But, despite performing near the top of his game last season, Nash will turn 39 during the 2012-2013 campaign, exceeding the age range where most players experience a decline in their statistical and physical performance.
Although Nash has a reputation of keeping himself in great shape, history tells us that it's virtually impossible to fight off Father Time for too long. For example, John Stockton—another great point guard known for keeping himself in top condition—experienced a slight dip in his performance after age 35.
The same can be said for Gary Payton, Mark Jackson and Jason Kidd.
Typically, the first aspect of a player's game that suffers with age is his quickness. This is especially true for guards. Nash plays at a fast pace and constantly has the basketball in his possession, which can take a toll on his legs over the course of an 82-game season.
At 38, going on 39, it's doubtful that Nash will be able to sustain that accelerated pace for more than 28-30 minutes per game.
Considering that the Lakers are a virtual lock to make the playoffs, coach Mike Brown and staff will need to monitor Nash's minutes closely throughout the season. Former Utah Jazz head coach Jerry Sloan applied a similar restriction on minutes for Stockton later in his career, subbing Stockton out at a set time during each of the first three quarters to keep him fresh later in games and later in the season.
With Chris Duhon, Steve Blake, Andrew Goudelock and Darius Morris all on the roster, the Lakers have more than enough PG depth to keep Nash's minutes down throughout the season.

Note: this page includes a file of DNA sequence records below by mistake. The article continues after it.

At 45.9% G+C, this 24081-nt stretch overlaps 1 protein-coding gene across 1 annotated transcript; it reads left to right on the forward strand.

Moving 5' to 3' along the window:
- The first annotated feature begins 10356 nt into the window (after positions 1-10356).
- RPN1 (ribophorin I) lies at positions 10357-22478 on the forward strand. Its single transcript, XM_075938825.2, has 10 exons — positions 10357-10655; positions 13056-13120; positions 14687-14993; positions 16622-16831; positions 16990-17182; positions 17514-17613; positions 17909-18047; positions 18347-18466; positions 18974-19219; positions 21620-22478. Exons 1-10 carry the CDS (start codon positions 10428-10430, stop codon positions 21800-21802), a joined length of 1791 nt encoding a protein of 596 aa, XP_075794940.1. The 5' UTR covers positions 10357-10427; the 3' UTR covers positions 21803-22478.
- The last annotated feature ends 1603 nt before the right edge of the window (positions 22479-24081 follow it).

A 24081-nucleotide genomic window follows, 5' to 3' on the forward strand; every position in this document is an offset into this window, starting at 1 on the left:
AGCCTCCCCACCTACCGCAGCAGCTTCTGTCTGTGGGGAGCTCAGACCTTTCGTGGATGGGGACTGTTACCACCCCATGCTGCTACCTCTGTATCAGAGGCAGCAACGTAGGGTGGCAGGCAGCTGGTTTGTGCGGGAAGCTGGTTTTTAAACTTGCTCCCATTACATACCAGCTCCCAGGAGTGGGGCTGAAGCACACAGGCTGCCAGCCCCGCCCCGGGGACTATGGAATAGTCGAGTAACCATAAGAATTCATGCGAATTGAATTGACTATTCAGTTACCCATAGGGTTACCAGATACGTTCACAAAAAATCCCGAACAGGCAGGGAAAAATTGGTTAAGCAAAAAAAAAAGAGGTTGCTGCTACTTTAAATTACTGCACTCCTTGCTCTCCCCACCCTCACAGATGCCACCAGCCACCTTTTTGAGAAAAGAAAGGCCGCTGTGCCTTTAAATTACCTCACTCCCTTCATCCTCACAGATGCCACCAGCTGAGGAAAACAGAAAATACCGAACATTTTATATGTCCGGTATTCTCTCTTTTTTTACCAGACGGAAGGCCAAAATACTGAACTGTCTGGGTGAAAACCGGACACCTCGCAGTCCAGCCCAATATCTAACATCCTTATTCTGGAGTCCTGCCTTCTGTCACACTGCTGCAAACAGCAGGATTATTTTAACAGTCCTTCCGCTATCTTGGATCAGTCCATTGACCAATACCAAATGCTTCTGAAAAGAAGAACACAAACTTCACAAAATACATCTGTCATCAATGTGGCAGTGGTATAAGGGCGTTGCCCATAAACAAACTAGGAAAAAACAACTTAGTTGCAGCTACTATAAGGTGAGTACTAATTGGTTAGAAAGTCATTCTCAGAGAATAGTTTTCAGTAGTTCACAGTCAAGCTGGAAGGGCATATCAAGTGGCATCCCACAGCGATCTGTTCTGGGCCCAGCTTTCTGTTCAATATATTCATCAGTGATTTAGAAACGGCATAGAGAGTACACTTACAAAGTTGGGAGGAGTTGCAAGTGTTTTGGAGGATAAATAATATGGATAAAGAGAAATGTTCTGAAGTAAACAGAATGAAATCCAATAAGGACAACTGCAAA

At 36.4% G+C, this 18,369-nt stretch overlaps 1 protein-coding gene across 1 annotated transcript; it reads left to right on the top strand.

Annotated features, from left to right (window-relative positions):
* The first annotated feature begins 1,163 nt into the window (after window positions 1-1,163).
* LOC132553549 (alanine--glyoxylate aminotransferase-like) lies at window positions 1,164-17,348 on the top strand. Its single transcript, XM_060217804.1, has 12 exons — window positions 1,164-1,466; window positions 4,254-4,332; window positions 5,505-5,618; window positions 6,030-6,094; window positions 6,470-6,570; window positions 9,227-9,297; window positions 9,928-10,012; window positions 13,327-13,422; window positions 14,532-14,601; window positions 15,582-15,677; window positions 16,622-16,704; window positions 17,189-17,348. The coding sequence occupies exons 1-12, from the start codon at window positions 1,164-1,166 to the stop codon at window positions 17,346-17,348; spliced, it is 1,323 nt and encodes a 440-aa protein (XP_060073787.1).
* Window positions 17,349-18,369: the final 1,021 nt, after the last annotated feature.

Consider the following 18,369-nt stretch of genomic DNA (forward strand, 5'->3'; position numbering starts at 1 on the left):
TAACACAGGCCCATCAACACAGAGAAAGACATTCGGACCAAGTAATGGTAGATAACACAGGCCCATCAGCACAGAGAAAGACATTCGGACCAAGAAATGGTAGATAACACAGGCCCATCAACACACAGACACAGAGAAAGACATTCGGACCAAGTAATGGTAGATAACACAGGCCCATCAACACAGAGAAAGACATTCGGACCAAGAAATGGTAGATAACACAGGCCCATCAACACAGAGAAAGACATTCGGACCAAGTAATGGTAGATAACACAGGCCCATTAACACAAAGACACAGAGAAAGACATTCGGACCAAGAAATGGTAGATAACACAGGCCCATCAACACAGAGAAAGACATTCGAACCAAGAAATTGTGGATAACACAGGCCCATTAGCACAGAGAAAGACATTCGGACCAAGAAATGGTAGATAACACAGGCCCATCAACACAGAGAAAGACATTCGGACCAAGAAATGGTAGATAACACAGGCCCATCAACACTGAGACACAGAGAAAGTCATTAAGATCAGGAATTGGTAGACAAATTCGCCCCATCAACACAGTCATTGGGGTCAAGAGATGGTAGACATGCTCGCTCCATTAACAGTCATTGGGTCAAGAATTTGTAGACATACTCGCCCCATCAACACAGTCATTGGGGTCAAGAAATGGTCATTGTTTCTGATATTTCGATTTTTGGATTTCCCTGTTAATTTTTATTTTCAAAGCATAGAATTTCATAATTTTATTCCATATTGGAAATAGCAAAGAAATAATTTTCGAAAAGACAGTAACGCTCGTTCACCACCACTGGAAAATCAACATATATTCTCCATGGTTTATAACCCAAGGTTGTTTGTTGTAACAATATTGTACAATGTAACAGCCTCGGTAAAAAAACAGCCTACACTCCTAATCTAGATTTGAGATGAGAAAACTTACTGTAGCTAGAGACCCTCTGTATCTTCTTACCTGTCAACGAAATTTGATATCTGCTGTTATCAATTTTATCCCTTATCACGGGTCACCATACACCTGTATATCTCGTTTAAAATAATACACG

Another aspect of Nash's game that may see a decline at his advanced age is scoring. In his prime with the Suns, Nash was a 15-18 PPG scorer that was capable of carrying the team offensively late in games (Nash averaged 17 PPG between 2004-2010, ages 30-35).
Nash's scoring dipped to 13.7 during 2010-2012. Some of the decline in scoring can be attributed to Nash playing fewer minutes (Nash played an average of 34.3 MPG from 2004-2010 compared to 32.5 during 2010-2012). But in comparing Nash to John Stockton, Stockton experienced a similar decline in his scoring at the same ages, from 14.4 (ages 30-35) down to 11.8 (ages 36-40).
For both Nash and Stockton, the decline in scoring can also be attributed to a shift in mentality. Nash realizes he's no longer in his prime and relies more on setting up his teammates early in games, saving most of his scoring for the fourth quarter.
Luckily Nash will be surrounded by tons of offensive weapons in L.A. and won't be relied upon to score nearly as much with the Lakers as he was with the Suns. Nash's scoring should level off somewhere between 11 and 13 points per game, which should be plenty for this upcoming season.
The final aspect of Nash's game that will regress due to his age is his defense.
Nash has never been known as a strong defender, but he was able to at least bother opposing point guards to an extent. At 38-39, Nash's lateral quickness will be nonexistent and will allow constant dribble penetration. Gary Payton, who is regarded as one of the best defensive point guards in NBA history, experienced a similar dip in his defensive abilities post age 35.
This is an area Nash will relay heavily on his teammates to clean things up for him. Dwight Howard is an excellent shot-blocker and Pau Gasol—though not as athletic as Howard—can alter shots with his length.
Howard, Gasol and reserve big man Jordan Hill will need to swat away a ton of shots to make up for Nash's defense, or lack thereof.
Steve Nash is undeniably still on of the top point guards in the NBA, and even at age 38 can still perform at an All-Star level any given night. But Lakers fans will need to maintain realistic expectations for his production over the next few years, as history shows that Nash's skills will regress and his minutes will be more limited now than at any stage of his brilliant career.